Congress Pays ‘Big Pharma’ $1b To Bleed US Dry
Five companies won more than $1 billion in contracts to develop better influenza vaccines, and to make them largely on U.S. territory, the U.S. Health and Human Services Department said on Thursday.So, for 1 billion tax dollars (plus interest), who gets the PATENT?
THAT is the trillion dollar question. And I bet you I know the answer.
GlaxoSmithKline Plc (116 countries) was awarded $274.75 million, MedImmune Inc. (3 countries) was awarded $169.46 million, Novartis AG (140 countries) won $220.51 million, Computer Sciences Corp. (27 countries) unit DynPort Vaccine Co., working with Baxter International Inc. (30 countries), won $40.97 million and Solvay Pharmaceuticals (40 countries) won $298.59 million.These companies need funding for research and development from US???
The companies will work to develop cell based-vaccines against seasonal influenza or a pandemic strain. The new vaccines will be grown in labs in batches of cells called cell cultures, HHS Secretary Mike Leavitt said.So, instead of employing our own citizens and scientists to develop the vaccines. We fund giant transnationals so they can do it and subsequently bleed us dry for decades. Now, I get it!
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Experts have urged the United States for years to help companies modernize influenza vaccine production. The current, 40-year-old technology is unwieldy and unreliable, and it takes months to tell how many doses will be ready in a given year.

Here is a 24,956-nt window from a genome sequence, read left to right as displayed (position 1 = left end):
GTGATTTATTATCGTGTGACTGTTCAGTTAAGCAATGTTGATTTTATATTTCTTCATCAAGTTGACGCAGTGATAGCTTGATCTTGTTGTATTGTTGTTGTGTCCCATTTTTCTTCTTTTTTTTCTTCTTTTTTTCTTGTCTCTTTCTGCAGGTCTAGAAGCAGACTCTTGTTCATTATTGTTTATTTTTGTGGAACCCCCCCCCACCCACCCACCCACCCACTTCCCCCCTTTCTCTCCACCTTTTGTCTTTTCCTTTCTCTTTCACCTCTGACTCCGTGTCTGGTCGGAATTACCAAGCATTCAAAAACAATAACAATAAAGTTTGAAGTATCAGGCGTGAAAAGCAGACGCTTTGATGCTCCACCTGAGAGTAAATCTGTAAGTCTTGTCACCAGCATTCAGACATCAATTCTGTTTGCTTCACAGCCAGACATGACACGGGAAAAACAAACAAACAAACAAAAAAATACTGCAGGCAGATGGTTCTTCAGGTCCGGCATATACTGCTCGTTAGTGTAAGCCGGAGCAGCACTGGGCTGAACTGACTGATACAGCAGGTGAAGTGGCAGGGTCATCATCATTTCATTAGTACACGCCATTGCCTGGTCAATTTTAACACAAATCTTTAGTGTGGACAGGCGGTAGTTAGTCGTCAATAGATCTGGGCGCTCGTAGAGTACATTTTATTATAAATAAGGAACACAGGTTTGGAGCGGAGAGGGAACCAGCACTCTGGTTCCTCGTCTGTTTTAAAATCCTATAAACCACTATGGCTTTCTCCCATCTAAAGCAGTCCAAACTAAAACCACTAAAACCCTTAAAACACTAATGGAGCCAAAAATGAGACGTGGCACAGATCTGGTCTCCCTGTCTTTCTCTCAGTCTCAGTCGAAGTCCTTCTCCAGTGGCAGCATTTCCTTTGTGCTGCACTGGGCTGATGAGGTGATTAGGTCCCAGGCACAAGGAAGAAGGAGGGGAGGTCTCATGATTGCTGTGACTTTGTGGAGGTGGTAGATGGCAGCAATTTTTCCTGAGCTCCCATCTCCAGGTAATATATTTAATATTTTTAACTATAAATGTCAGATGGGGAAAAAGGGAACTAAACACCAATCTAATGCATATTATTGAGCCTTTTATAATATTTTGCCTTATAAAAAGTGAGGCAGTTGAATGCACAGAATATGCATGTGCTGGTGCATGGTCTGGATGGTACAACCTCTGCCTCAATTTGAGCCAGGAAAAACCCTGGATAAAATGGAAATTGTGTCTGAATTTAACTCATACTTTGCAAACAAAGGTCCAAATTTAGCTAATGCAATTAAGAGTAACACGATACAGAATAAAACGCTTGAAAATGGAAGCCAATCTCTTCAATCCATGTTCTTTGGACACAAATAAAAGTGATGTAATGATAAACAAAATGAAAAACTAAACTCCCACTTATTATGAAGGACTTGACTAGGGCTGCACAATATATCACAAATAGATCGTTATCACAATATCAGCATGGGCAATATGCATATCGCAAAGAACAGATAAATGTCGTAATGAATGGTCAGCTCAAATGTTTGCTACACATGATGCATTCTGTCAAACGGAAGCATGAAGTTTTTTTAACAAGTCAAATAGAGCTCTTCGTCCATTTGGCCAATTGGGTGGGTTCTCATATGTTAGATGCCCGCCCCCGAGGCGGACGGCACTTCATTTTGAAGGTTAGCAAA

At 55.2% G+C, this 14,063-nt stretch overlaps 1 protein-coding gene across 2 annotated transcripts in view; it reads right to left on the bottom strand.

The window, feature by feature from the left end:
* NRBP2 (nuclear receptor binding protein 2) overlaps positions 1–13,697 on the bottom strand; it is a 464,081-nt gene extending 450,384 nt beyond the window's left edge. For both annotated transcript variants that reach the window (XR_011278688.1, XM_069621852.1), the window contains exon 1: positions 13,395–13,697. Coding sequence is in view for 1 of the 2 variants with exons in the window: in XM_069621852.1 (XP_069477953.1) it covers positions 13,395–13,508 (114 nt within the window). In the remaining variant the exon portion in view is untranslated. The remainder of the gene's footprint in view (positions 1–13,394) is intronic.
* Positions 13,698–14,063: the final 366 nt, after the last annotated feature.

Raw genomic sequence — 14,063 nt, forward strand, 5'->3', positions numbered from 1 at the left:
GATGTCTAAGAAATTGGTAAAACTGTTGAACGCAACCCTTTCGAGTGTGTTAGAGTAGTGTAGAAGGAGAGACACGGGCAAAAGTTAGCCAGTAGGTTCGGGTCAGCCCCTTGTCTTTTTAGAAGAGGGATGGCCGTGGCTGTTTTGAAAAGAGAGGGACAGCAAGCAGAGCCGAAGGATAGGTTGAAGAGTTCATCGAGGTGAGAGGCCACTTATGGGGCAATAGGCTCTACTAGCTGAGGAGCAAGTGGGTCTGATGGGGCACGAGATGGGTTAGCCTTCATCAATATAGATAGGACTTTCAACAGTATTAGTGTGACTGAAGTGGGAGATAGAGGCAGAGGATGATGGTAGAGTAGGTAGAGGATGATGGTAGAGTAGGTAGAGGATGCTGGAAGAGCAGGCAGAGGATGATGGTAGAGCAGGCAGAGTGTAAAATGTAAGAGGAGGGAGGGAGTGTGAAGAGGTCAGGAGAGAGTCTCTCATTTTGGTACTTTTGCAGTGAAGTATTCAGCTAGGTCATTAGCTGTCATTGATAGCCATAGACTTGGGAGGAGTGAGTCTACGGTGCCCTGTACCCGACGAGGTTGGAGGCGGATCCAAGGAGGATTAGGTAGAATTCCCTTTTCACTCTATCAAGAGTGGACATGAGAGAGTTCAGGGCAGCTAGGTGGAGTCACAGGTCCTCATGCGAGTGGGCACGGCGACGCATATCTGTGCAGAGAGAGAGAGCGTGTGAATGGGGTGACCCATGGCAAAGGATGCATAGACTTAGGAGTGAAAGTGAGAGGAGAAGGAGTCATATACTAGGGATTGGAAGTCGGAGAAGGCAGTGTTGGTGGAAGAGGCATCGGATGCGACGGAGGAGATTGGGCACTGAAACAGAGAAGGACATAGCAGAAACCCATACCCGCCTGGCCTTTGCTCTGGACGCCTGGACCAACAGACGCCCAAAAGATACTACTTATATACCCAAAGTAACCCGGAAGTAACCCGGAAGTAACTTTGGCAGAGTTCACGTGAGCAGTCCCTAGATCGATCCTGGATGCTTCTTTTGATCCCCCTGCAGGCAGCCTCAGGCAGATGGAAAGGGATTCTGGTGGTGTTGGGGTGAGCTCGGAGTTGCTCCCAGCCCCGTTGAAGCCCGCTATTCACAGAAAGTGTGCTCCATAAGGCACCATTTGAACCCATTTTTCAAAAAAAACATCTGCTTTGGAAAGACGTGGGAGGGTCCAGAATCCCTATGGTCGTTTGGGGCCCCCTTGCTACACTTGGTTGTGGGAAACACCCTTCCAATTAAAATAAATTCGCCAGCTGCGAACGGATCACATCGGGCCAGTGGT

HHS also has worried that almost all flu vaccines are made outside the United States. If countries kept vaccine supplies for their own citizens during a pandemic, vaccines might not be available for Americans.
Glaxo, MedImmune, Solvay and Novartis said the HHS funding would help them build or expand manufacturing capacity in the United States.Suuure! Pass me the kool-aid, please.
Baxter said its contract with DynPort covered production of batches of seasonal or pandemic flu vaccines at a plant in the Czech Republic. Baxter said it would provide doses of a potential pandemic vaccine to the U.S. National Institutes of Health for human testing expected to start this year.
HHS spokeswoman Christina Pearson said each contract was intended to build domestic capacity for vaccine production, even if some early work was done overseas.
Last year, HHS awarded Sanofi Pasteur a $97 million contract for development of a cell-based vaccine.What's there to say? Welcome to corporate America!
Leavitt said he had not yet granted liability protection to the manufacturers but he said it was likely to happen. [!!!]
A watchdog group criticized Republican lawmakers for giving the secretary the power to grant that immunity.
Public Citizen's Congress Watch said in a report that newly obtained e-mails from the Biotechnology Industry Organization (BIO) showed the industry was heavily consulted in crafting legislation to allow for liability protection.
"The lobbyists were totally integrated with the legislative process," Public Citizen President Joan Claybrook said, adding it was a "totally egregious example" of industry power over lawmakers.
BIO representatives had no immediate comment.